So, let’s say you live in a southern Denton County neighborhood. What Extension programs might improve your life and broaden your horizons?
Grape Hobbyist or Professional
AgriLife employs four fulltime viticulturalists (grapevine guys) and one of them, Michael Cook, offices in the Denton office. Is that convenient or what? He offers 13 current research-based programs to budding and experienced grape growers in the area. (Contact him at 940-349-2896 or [email protected] or visit the website www.winegrapes.tamu.edu)
Green Thumbs of All Ages
“The AgriLife Master Gardeners (MG) conduct a preschool horticultural class every Thursday morning from 10 a.m. to noon at the Denia Recreation Center on Parvin Street in Denton,” Kimbro said. Classes include environmental science or horticultural information taught through hands-on projects, arts and crafts fun, plus story time.
“For a week of July mornings elementary school-aged kids can attend the Junior Master Gardener horticulture day camp in the classrooms and community garden at Denia,” said Kimbro.
Information and registration for both these schools is at: dentonparks.com.
There are just under 300 certified adult Master Gardeners, who have completed the 70-hour AgriLife horticulture course taught by A&M professionals and certified specialists. The MGs complete a post-training internship, then maintain their status every year by fulfilling a roster of Continuing Education Units and volunteer hours.
Denton County MGs meet monthly, then nearly every week conduct special topic meetings with community groups around the county.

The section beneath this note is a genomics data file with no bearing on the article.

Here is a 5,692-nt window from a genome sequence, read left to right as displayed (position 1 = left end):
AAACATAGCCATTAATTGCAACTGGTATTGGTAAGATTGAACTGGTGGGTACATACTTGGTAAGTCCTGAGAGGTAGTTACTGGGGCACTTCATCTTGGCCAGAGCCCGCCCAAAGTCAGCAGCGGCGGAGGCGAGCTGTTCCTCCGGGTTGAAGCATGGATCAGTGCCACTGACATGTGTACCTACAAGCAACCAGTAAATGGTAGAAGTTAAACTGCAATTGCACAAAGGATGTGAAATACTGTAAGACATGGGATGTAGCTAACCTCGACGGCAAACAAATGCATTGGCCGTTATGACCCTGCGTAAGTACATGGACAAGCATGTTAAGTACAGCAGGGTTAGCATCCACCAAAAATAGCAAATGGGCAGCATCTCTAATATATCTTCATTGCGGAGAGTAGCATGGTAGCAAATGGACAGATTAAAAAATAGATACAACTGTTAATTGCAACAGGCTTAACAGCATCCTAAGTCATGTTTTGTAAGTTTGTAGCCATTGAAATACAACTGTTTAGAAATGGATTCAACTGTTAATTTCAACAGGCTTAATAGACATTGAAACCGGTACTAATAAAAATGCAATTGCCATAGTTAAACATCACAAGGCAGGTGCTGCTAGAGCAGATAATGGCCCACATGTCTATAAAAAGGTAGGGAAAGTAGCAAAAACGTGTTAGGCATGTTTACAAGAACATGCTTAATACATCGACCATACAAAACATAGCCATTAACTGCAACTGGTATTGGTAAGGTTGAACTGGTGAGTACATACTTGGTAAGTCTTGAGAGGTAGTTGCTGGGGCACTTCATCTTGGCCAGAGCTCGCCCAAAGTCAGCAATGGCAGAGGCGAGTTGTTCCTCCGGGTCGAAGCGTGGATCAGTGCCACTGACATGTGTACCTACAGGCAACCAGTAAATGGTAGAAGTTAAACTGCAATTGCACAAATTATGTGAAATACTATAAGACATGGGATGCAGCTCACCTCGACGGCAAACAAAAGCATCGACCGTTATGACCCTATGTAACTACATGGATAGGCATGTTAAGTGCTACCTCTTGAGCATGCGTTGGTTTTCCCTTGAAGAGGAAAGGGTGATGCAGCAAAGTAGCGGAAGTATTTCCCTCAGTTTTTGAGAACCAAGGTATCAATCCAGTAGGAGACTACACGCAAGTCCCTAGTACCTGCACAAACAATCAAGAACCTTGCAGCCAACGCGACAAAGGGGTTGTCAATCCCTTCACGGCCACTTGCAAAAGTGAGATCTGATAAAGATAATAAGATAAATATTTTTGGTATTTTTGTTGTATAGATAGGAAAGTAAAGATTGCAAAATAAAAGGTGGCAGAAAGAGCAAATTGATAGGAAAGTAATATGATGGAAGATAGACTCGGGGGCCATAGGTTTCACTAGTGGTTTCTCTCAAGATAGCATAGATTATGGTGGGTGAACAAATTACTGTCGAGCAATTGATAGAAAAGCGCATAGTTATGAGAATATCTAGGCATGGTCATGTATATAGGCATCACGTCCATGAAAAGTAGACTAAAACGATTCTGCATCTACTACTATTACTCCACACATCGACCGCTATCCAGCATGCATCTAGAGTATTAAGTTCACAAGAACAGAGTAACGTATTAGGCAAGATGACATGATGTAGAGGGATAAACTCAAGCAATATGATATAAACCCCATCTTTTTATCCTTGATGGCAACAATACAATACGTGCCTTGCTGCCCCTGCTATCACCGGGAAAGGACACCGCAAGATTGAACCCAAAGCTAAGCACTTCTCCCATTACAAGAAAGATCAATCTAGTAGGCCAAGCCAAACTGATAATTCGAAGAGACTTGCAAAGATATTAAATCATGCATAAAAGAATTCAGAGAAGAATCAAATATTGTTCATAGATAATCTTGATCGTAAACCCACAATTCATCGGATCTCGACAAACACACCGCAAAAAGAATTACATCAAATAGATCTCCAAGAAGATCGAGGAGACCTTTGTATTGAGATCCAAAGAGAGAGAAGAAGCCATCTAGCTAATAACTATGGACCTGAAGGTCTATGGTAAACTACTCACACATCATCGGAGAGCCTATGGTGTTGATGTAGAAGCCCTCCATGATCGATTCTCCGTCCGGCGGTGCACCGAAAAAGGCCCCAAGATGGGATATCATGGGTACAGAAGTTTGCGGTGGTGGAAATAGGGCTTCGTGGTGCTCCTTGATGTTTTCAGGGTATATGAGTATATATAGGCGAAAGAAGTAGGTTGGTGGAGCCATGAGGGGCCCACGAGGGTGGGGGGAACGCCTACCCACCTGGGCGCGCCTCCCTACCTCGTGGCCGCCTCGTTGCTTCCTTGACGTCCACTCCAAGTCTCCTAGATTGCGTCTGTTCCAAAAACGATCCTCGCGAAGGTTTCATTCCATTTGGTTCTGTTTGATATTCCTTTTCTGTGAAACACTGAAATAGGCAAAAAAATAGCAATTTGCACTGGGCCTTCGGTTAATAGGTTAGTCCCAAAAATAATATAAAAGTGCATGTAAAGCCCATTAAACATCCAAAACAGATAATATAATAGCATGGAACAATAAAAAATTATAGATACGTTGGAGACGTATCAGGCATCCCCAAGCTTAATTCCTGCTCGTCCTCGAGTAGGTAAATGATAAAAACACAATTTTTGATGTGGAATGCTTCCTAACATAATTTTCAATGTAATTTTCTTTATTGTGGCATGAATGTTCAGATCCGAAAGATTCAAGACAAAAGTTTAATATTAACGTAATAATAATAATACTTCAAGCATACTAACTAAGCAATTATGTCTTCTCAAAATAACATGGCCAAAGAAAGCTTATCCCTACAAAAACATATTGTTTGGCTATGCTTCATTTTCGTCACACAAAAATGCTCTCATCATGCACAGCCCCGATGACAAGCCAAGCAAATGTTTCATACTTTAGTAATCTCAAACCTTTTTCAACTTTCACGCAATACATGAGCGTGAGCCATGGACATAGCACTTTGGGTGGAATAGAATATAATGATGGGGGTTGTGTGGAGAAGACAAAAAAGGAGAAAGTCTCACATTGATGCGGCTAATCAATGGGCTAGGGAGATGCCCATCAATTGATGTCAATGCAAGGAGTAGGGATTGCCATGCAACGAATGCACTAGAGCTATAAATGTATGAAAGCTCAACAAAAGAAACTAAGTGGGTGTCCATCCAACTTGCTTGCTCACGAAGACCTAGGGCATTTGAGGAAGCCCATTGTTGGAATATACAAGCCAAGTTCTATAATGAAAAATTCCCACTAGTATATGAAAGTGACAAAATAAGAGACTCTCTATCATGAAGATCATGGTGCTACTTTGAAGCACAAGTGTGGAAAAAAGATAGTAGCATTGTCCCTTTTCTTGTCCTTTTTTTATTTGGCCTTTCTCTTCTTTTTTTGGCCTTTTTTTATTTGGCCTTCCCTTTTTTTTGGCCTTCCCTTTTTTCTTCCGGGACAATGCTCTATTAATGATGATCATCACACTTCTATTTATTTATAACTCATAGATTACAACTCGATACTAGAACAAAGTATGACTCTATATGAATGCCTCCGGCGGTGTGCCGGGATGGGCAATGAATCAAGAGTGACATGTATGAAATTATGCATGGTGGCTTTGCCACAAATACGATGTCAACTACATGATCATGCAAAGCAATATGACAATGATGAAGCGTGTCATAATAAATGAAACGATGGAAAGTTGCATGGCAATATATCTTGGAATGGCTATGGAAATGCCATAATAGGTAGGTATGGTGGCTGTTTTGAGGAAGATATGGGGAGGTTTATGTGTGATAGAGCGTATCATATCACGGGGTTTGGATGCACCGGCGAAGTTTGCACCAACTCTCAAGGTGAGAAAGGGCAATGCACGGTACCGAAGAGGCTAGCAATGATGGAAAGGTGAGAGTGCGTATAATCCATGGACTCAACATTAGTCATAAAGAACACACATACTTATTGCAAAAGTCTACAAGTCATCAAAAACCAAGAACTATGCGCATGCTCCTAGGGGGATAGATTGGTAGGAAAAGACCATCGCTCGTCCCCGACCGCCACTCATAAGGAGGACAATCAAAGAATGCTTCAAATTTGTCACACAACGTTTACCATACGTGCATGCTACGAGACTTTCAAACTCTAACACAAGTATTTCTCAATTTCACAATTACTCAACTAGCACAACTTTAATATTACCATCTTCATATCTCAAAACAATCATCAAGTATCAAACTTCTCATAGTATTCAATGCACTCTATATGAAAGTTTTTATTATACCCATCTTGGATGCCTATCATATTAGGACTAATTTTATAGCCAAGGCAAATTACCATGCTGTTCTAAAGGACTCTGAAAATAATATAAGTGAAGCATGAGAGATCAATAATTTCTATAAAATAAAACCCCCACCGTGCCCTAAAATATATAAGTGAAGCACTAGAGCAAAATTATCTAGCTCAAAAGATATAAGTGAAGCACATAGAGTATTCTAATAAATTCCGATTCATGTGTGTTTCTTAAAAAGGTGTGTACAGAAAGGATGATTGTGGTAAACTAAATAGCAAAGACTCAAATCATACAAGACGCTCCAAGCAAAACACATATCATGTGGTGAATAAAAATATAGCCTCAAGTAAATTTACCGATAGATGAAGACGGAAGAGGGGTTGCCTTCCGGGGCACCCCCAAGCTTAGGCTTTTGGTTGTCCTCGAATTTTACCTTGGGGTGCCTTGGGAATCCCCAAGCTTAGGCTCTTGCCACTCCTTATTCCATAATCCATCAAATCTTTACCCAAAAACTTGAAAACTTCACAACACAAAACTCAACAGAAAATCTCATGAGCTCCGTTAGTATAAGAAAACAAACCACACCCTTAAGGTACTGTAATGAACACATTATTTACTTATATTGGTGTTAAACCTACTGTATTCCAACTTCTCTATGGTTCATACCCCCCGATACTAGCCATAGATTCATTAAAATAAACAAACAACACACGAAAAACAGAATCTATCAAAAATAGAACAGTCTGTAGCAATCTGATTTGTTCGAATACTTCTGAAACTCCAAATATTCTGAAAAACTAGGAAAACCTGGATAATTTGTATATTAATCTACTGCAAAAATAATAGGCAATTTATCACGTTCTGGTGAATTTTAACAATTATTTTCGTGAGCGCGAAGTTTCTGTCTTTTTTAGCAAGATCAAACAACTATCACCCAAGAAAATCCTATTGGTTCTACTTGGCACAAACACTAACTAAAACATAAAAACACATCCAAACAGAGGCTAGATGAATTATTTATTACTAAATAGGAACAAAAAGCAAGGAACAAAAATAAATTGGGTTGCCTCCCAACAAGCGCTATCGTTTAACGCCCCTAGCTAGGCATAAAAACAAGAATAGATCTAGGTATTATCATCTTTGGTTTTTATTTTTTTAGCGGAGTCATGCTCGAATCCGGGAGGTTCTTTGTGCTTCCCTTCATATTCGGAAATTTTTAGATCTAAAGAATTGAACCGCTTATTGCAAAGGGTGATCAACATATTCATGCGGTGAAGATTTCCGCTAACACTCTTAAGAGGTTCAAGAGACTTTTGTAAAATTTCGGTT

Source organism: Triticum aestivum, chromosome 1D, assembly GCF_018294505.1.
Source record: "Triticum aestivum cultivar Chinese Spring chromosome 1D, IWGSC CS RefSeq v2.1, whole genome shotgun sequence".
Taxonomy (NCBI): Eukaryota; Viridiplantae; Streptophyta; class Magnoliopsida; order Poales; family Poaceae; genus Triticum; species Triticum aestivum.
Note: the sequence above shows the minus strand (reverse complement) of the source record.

The not-to-be-missed 2018 MG events include: the spring plant sale at Trinity UMC in Denton; the MG garden tour; Arbor Day tree distributions; a summer garden show with horticulture contests open to the public; the autumn horticultural education seminar; and, every winter the annual certification class.
Information about all these offerings is online at: denton.agrilife.org or call the Extension office at 940-349-2882.
“And, don’t forget the Master Gardener help desk,” said Laminack. “Call 940-349-2892 or check us out online at: dcmga.com.
Okay, dirty fingernails aren’t for you– now what?
Agent Kimbro oversees youth programs under the banner of the century-old Texas 4-H Club.
“We aim to teach skills for living in today’s world and our teaching model is learn-by-doing,” she said.
So, find your thinking cap, and roll up your sleeves for some serious project fun.